What Kind Of World Are We Living In?
It's funny how it takes a degree of familiarity before the severity of a situation really hits home. Today's news, about the man fatally stabbed on a train, really shocked me - far more than the stories of fatal stabbings that seem to have peppered the news recently. Even the story of the fatal stabbing in my region. The reason, of course, is not that such an event doesn't shock me. The fact that a train journey is something I will make on a reasonably regular basis means that the news scares me.
But when I think about it, it is easy to see how such an event can occur. When I travelled home at Easter, I had taken the effort to reserve a seat, as standing for several hours is not something I particularly enjoy. When I got to my seat, I found someone sitting in it - who then proceeded to be exceptionally rude as I tried to put my bags away, and wait for him to remove his. His effing and blinding was the more shocking for the fact that he was with his family, including a young daughter at the time.
Rudeness is something that can almost be expected in these situations now. Talking to friends today, they had all experienced similar things. When there are people who cannot keep their self-control in such situations (after all, there are signs that tell you when a seat will be occupied), then bad things will happen. Bad things will happen to a worse extent when a culture develops that accepts carrying a knife. Whether we like it or not, there are sections of the population where it is barely remarkable.
I don't know what can be done to solve it. A knife amnesty seems pretty tame to me if people don't have a business carrying them in the first place. But I'm just shocked by the news today. Something has gone seriously wrong. And when Labour talk about the lesser risk of crime, does anyone believe a word they say any more?
I hate deadlines.
I also think my last post is a telling commentary on this blog's readership. I write what I think are well-thought-out, controversial, thought-provoking posts, and get nary a comment. I write a knockabout post about the Eurovision Song Contest and everyone posts in droves!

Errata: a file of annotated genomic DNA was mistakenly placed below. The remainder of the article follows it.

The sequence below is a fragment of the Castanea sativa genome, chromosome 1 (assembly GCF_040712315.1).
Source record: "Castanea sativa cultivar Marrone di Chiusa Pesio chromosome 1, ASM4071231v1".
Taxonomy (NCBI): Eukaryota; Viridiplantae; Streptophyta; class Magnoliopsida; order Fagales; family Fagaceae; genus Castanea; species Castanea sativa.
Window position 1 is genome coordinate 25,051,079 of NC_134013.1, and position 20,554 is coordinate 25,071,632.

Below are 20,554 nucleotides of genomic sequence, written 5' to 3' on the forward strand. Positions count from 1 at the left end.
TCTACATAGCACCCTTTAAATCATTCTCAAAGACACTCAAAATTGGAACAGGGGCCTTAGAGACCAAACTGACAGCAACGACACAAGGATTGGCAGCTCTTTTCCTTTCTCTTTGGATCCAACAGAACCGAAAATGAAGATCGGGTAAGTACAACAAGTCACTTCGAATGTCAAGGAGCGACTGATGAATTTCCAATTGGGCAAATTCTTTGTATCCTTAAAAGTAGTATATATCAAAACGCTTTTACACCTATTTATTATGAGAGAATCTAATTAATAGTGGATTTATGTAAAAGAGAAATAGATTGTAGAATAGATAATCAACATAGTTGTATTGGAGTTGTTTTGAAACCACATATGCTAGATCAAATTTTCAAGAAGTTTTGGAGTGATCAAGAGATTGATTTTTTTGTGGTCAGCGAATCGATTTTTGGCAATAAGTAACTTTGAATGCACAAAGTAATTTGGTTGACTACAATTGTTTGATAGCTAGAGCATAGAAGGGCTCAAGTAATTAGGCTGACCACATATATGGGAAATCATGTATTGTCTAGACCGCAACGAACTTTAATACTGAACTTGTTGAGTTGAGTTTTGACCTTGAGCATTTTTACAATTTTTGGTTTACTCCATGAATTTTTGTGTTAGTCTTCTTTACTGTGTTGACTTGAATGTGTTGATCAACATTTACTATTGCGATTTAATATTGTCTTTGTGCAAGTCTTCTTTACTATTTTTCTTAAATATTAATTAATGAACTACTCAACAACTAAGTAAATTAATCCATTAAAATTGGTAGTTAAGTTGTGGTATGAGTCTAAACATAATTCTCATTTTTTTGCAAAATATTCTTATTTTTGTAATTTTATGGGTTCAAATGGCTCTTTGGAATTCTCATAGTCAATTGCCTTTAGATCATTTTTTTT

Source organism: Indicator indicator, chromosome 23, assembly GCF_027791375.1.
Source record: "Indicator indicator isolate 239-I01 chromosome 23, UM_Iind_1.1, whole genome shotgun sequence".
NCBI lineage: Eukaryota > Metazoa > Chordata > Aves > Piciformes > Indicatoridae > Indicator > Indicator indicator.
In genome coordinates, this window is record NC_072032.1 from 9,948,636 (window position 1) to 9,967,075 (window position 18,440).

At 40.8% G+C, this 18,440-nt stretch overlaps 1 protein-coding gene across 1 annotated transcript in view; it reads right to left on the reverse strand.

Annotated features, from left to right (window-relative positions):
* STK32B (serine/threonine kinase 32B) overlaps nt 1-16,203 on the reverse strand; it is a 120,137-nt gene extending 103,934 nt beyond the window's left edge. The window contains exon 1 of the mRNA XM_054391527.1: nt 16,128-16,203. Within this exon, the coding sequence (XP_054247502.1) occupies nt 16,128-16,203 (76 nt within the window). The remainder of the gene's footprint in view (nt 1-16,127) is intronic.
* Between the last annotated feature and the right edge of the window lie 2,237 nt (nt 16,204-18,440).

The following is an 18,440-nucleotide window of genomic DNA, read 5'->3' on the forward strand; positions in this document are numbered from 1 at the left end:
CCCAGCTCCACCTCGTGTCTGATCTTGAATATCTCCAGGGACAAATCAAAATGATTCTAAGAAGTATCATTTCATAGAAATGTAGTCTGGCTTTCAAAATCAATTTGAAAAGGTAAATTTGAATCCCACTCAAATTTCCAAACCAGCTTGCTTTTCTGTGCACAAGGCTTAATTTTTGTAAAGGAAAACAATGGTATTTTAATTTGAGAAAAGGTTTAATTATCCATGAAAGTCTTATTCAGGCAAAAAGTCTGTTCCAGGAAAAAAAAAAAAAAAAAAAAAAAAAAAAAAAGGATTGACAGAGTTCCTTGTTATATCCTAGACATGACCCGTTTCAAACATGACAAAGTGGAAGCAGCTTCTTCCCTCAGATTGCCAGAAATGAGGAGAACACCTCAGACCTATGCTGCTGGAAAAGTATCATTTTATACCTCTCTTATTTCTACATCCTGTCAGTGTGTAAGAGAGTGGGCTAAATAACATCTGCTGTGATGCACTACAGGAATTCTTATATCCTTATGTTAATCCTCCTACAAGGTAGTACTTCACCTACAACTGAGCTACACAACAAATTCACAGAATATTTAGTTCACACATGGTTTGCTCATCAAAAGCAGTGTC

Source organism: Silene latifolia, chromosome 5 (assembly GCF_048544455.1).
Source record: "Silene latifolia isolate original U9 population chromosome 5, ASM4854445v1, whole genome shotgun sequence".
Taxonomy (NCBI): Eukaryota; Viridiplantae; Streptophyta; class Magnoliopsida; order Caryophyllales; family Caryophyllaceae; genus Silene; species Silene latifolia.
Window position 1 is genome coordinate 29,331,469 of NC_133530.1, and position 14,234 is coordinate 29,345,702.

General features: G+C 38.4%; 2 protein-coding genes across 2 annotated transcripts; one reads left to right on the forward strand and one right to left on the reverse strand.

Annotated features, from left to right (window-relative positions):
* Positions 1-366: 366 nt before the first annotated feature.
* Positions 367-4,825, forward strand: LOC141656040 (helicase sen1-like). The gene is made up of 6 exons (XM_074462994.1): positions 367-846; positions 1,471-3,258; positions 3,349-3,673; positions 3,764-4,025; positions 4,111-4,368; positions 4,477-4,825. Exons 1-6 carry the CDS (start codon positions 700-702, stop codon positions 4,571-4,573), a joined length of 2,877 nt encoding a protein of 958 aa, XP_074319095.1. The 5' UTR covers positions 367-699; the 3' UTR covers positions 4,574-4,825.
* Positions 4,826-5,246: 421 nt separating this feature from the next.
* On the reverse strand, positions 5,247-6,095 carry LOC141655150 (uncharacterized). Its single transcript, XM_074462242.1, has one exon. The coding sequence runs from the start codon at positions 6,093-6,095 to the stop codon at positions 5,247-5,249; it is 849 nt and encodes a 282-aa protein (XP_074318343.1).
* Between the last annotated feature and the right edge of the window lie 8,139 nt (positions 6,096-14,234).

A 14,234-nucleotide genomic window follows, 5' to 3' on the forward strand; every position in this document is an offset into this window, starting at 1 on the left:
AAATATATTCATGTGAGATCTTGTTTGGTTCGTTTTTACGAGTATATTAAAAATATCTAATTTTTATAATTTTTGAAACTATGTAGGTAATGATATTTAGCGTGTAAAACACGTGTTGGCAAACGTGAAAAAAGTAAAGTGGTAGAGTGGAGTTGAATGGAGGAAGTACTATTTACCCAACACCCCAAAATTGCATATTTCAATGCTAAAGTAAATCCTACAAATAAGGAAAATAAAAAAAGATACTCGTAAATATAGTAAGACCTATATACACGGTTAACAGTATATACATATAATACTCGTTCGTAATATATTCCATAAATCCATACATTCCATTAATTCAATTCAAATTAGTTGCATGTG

Praise the Lordi!
Normally, with events like the Eurovision Song Contest, I like to make arguments about the cultural and political significance that is tied up in them. My interest in the desire of Lebanon
to compete alongside Europe's, er, finest, for example.
What can be said today about the triumph of Lordi
Firstly, despite their self-description, faithfully reported by the media, as "horror rock", if today really is the "Day of Rockoning", then there really isn't much to be scared about. It sounds pretty much like a pop-rock song by numbers to me, and the only thing remarkable about them is their costumes.
This brings me on to my second conclusion, which is that Finns are mad. What other conclusion can you draw from a country that hosts the world championships of air guitar, sauna sitting, wife-carrying, and mobile phone throwing? This isn't a stereotype; all Finns are quite possibly certifiable.
On another Eurovision note, was it only of interest to me to find out that Arsenium (yes, seriously), the Moldovan entrant, was a member of the truly excreable O-Zone, responsible for the Europop tragedy that was Dragostea Din Tei
The IDS Factor
Much to the disappointment of Labour and Tory partisans everywhere, Simon Hughes has shown the first move towards sticking the knife in Ming Campbell's back. I can't blame him at all; had I been defeated in a leadership election only to be treated to anaemic performances every week at PMQs, to have disastrous council results, and to show little sign of coming within a mile of landing a punch on either Cameron or Blair, then I would want him out of the way pretty soon, too.
My sometime co-blogger, Richard, posts on his own site a defence of Campbell
, and calls for him to be given more time:Only in the Westminster bubble are problems like Menzies' fatal. The British public are remarkably forgiving and willing to let people grow into roles. I urge other Lib Dems to do the same.
The difficulty is that politicians operate within the Westminster bubble. I have written in the past (although Richard has since erased it from the web) about how the BBC coverage of politics is absolutely vital in moderating public opinion. Such is the distrust of politicians that it takes an independent, respected figure like Nick Robinson or Andy Marr to stand in front of the cameras and tell the public whether their latest ideas are credible or not. Failure to convince the lobby journalists is fatal for political figures.
What is notable, however, is how few Lib Dems have been willing to show their support for Ming Campbell publically. Iain Dale wrote a roundup a couple of weeks ago in which he looked at the muted, tepid response to local election results. In the meantime, I've been unable to find any Liberal Democrat who will give his full support to Campbell. Their responses, in fact, remind me far more of the reaction given to another recent political leader - Iain Duncan Smith.